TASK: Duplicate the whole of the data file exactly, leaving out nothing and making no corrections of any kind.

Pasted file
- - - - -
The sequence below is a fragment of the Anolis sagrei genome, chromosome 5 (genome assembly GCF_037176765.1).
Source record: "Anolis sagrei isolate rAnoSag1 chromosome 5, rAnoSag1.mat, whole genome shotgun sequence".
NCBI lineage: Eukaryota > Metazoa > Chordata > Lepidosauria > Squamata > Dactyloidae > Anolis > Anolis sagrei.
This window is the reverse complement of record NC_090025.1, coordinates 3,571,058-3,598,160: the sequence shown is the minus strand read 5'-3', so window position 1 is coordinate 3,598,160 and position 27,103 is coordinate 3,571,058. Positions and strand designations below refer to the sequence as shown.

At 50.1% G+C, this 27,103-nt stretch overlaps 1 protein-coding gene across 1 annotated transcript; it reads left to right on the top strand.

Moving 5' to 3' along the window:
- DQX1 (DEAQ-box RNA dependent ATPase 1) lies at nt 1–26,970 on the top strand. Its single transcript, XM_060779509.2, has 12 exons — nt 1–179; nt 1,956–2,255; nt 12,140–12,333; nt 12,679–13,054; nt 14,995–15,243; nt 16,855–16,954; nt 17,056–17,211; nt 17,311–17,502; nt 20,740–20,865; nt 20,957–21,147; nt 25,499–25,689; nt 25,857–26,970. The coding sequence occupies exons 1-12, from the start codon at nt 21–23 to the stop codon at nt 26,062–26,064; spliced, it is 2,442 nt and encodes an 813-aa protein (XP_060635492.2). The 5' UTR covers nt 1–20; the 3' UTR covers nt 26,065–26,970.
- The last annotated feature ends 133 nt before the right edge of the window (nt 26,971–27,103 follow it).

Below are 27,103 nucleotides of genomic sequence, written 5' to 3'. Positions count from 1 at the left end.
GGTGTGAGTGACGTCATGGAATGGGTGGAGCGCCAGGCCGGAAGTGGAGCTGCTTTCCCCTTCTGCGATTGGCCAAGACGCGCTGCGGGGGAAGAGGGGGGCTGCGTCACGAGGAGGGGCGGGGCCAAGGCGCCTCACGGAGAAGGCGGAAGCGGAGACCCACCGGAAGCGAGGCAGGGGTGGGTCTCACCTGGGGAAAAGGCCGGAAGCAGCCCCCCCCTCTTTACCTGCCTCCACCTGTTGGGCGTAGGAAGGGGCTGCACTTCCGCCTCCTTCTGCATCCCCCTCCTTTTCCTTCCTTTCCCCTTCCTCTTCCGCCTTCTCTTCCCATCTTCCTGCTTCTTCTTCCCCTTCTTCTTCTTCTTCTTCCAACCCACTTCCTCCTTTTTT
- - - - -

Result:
The sequence below is a fragment of the Anolis sagrei genome, chromosome 5 (genome assembly GCF_037176765.1).
Source record: "Anolis sagrei isolate rAnoSag1 chromosome 5, rAnoSag1.mat, whole genome shotgun sequence".
NCBI lineage: Eukaryota > Metazoa > Chordata > Lepidosauria > Squamata > Dactyloidae > Anolis > Anolis sagrei.
This window is the reverse complement of record NC_090025.1, coordinates 3,571,058-3,598,160: the sequence shown is the minus strand read 5'-3', so window position 1 is coordinate 3,598,160 and position 27,103 is coordinate 3,571,058. Positions and strand designations below refer to the sequence as shown.

At 50.1% G+C, this 27,103-nt stretch overlaps 1 protein-coding gene across 1 annotated transcript; it reads left to right on the top strand.

Moving 5' to 3' along the window:
- DQX1 (DEAQ-box RNA dependent ATPase 1) lies at nt 1–26,970 on the top strand. Its single transcript, XM_060779509.2, has 12 exons — nt 1–179; nt 1,956–2,255; nt 12,140–12,333; nt 12,679–13,054; nt 14,995–15,243; nt 16,855–16,954; nt 17,056–17,211; nt 17,311–17,502; nt 20,740–20,865; nt 20,957–21,147; nt 25,499–25,689; nt 25,857–26,970. The coding sequence occupies exons 1-12, from the start codon at nt 21–23 to the stop codon at nt 26,062–26,064; spliced, it is 2,442 nt and encodes an 813-aa protein (XP_060635492.2). The 5' UTR covers nt 1–20; the 3' UTR covers nt 26,065–26,970.
- The last annotated feature ends 133 nt before the right edge of the window (nt 26,971–27,103 follow it).

Below are 27,103 nucleotides of genomic sequence, written 5' to 3'. Positions count from 1 at the left end.
GGTGTGAGTGACGTCATGGAATGGGTGGAGCGCCAGGCCGGAAGTGGAGCTGCTTTCCCCTTCTGCGATTGGCCAAGACGCGCTGCGGGGGAAGAGGGGGGCTGCGTCACGAGGAGGGGCGGGGCCAAGGCGCCTCACGGAGAAGGCGGAAGCGGAGACCCACCGGAAGCGAGGCAGGGGTGGGTCTCACCTGGGGAAAAGGCCGGAAGCAGCCCCCCCCTCTTTACCTGCCTCCACCTGTTGGGCGTAGGAAGGGGCTGCACTTCCGCCTCCTTCTGCATCCCCCTCCTTTTCCTTCCTTTCCCCTTCCTCTTCCGCCTTCTCTTCCCATCTTCCTGCTTCTTCTTCCCCTTCTTCTTCTTCTTCTTCCAACCCACTTCCTCCTTTTTT